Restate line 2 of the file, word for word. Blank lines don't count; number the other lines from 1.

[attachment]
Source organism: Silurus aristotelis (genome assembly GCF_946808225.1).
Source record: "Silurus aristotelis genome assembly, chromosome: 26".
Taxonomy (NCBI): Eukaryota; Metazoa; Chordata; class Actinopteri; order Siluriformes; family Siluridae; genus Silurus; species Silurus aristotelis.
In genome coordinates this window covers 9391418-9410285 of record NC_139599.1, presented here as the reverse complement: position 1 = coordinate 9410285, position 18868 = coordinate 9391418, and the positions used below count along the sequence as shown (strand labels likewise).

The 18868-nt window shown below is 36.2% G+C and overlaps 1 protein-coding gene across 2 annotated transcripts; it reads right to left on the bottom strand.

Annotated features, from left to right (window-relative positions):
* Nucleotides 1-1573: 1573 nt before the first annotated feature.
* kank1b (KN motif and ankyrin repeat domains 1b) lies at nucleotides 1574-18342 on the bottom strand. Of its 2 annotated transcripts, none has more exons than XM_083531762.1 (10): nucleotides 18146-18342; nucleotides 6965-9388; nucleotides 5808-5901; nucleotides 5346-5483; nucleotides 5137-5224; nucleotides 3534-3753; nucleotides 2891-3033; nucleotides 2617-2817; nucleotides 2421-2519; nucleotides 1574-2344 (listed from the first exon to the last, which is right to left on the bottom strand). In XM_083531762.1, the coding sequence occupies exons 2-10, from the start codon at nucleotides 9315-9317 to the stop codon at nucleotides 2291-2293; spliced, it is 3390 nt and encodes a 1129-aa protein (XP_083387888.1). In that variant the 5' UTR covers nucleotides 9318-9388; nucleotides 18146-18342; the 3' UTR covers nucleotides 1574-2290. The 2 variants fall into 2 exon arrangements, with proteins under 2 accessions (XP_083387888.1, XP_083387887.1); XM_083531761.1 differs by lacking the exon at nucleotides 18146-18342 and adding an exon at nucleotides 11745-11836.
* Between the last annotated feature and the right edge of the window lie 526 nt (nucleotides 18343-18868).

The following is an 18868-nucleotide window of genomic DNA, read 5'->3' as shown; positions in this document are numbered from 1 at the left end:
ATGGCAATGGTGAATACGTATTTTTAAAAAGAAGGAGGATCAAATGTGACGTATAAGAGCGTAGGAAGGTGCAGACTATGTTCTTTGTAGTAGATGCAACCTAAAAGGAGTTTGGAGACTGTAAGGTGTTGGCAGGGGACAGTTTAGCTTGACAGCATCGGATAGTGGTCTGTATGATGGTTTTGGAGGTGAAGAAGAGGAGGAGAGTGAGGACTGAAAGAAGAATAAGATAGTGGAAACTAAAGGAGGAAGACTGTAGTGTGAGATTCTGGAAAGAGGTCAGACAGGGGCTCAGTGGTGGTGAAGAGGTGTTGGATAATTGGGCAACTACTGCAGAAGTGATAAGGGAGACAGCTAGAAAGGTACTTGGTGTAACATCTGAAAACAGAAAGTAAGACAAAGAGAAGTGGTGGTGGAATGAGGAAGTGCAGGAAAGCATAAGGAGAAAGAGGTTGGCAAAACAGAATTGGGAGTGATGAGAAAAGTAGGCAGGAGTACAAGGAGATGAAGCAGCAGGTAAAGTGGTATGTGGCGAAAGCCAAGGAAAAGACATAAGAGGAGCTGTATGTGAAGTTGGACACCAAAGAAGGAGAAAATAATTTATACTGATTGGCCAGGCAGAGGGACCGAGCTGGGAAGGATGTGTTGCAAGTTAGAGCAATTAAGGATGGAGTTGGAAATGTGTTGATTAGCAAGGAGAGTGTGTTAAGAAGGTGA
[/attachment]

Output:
Source record: "Silurus aristotelis genome assembly, chromosome: 26".